Saturday, 24 November 2012

Waiting for Naglfar

We are watching our world die. The world is sleepwalking into an environmental, financial, and political Ragnarok. Like the Norse apocalypse, our own tribulations include rising seas, savage wars, and the death of the old order. The Arctic Ocean may be ice free in a few summers from now, raising sea levels around the world. More alarmingly, this will increase the moisture in the atmosphere, allowing the effects of climate change to snowball exponentially. There is also the possibility that the methane clathrates in the Arctic will burst forth like Lovecraft's Elder Gods, sending Earth's climate into uncharted territory. The methane released could greatly accelerate the greenhouse effect, a Surtur's flaming sword of runaway climate. 

Don't hold your breath for any sort of political solution. The major nations have no interest in curbing emissions, even at a time it would be prudent to kick their fossil fuel addictions. Fossil fuels themselves are becoming harder to retrieve, with a diminishing rate of returns. Some types of gas and unconventional oil, for instance, have a negative rate of returns on energy invested. The processes to recover them are environmentally disruptive, and require increasingly scarce water resources to retrieve. Wilderness, aquifers, and farmland are turned into septic cesspools as a result of the toxic chemicals blasted into the ground. It is only through massive government subsidies to fossil fuel companies and use of eminent domain to seize private property that such activities are possible. It is not unlike a desperate junkie in need of a fix slicing their skin to find traces of their drug. 

Alternatives to fossil fuels likewise cannot sustain the status quo. Fossil fuel companies wish to inhibit competition as long as possible. Big Government-funded "green jobs" are unlikely to do much, as the individuals responsible for the pollution (public and private) have little interest in fixing it. Technical problems with energy storage, including rare earth supplies for batteries, have yet to be fully addressed. Despite some promising developments, deploying the new infrastructure would require money that no longer exists. Even in a newer, low cost infrastructure was developed, governments tend to prefer cozy relationships with centralized oil companies rather than a competitive market of decentralized firms.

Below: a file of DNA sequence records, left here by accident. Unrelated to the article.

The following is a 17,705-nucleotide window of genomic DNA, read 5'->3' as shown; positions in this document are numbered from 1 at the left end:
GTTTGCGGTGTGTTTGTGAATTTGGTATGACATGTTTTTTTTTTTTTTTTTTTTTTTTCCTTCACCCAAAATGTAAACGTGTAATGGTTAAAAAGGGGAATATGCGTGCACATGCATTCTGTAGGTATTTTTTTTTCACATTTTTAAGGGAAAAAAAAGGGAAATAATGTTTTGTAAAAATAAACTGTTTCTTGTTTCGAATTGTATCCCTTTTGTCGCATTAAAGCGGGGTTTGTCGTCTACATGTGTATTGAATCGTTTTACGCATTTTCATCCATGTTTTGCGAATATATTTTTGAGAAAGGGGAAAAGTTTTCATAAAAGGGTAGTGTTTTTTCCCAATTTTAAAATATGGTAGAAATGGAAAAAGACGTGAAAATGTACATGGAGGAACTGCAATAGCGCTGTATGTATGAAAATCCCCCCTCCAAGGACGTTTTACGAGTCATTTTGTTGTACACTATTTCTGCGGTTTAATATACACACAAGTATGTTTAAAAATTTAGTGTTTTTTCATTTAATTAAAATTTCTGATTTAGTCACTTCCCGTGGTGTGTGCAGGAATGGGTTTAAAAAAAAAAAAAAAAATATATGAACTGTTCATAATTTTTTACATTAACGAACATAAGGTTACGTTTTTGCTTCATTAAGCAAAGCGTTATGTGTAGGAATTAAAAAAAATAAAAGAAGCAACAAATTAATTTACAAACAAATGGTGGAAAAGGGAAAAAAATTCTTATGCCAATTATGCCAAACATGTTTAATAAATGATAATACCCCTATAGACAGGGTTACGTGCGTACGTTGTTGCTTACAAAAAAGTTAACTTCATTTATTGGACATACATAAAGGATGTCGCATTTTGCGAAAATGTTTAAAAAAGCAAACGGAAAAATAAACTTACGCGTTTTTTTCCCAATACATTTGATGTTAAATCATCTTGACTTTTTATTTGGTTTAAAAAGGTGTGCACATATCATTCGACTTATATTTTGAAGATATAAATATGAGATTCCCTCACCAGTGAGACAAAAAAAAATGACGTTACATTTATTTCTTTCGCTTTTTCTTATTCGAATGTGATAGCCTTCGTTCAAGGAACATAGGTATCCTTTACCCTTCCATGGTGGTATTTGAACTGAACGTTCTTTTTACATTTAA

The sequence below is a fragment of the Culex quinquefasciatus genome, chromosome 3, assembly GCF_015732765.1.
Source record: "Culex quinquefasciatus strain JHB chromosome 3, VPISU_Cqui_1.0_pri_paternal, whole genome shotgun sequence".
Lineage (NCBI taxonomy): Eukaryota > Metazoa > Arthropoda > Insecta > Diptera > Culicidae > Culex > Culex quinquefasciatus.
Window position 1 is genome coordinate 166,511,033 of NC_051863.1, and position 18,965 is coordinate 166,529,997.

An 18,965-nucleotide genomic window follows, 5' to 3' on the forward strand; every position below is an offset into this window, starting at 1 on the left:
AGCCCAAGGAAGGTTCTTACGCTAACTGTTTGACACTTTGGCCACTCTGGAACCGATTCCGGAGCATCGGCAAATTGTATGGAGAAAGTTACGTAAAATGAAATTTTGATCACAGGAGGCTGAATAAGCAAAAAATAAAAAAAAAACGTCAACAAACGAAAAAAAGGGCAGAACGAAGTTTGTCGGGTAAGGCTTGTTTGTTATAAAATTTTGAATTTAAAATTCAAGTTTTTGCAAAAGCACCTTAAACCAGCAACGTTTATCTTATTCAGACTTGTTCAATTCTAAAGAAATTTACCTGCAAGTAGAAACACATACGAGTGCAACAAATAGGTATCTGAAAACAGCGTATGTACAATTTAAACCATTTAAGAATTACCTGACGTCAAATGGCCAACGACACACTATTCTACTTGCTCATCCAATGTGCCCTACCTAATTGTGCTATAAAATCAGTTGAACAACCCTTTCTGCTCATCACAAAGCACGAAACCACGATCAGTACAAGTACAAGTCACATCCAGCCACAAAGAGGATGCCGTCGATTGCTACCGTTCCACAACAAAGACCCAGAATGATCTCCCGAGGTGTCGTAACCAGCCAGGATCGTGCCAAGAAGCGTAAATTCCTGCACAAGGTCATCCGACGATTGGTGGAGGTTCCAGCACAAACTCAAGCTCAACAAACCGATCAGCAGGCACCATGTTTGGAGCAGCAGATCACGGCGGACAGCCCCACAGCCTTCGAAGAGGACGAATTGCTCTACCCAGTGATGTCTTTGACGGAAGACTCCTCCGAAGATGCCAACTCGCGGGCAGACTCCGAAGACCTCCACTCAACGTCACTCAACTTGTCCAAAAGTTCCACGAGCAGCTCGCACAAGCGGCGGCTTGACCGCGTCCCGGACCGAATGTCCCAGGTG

The money that could have been used to fund and develop alternatives has essentially vanished from the real economy. Kleptocratic central banks and political insiders continue to print money to sustain the pyramid scheme of speculation markets. The majority of trades on most stock exchanges are performed by software rather than humans, often used to rig trades to favor an increasingly fat few. Euros, dollars, pounds, and other currencies are being increasingly devalued with rigged and low interest rates, which penalize savers and reward speculators. Like a rigged casino game, the world economy ensures most people who play lose. Financial emergencies (often declared by the same people who started them) are used to seize the remaining assets in the name of debts that cannot be repaid. 

Globalization overcame the feedback mechanisms able to stop it. Crime and black markets have likewise become globalized. One of the fastest growing economies is not a country, but an informal economy known as "System D." While System D includes "conventional" criminal activities (e.g. smuggling and protection rackets), it includes alternative and informal transactions of all sorts. "Technically legal" gray markets, digital currencies (such as BitCoin), and barter agreements all have grown. In areas where the economy has effectively collapsed (such as Greece), barter and informal agreements handle services from protection to waste removal to food production. Revenue-strapped governments eagerly try to reign in such transactions, but to little avail.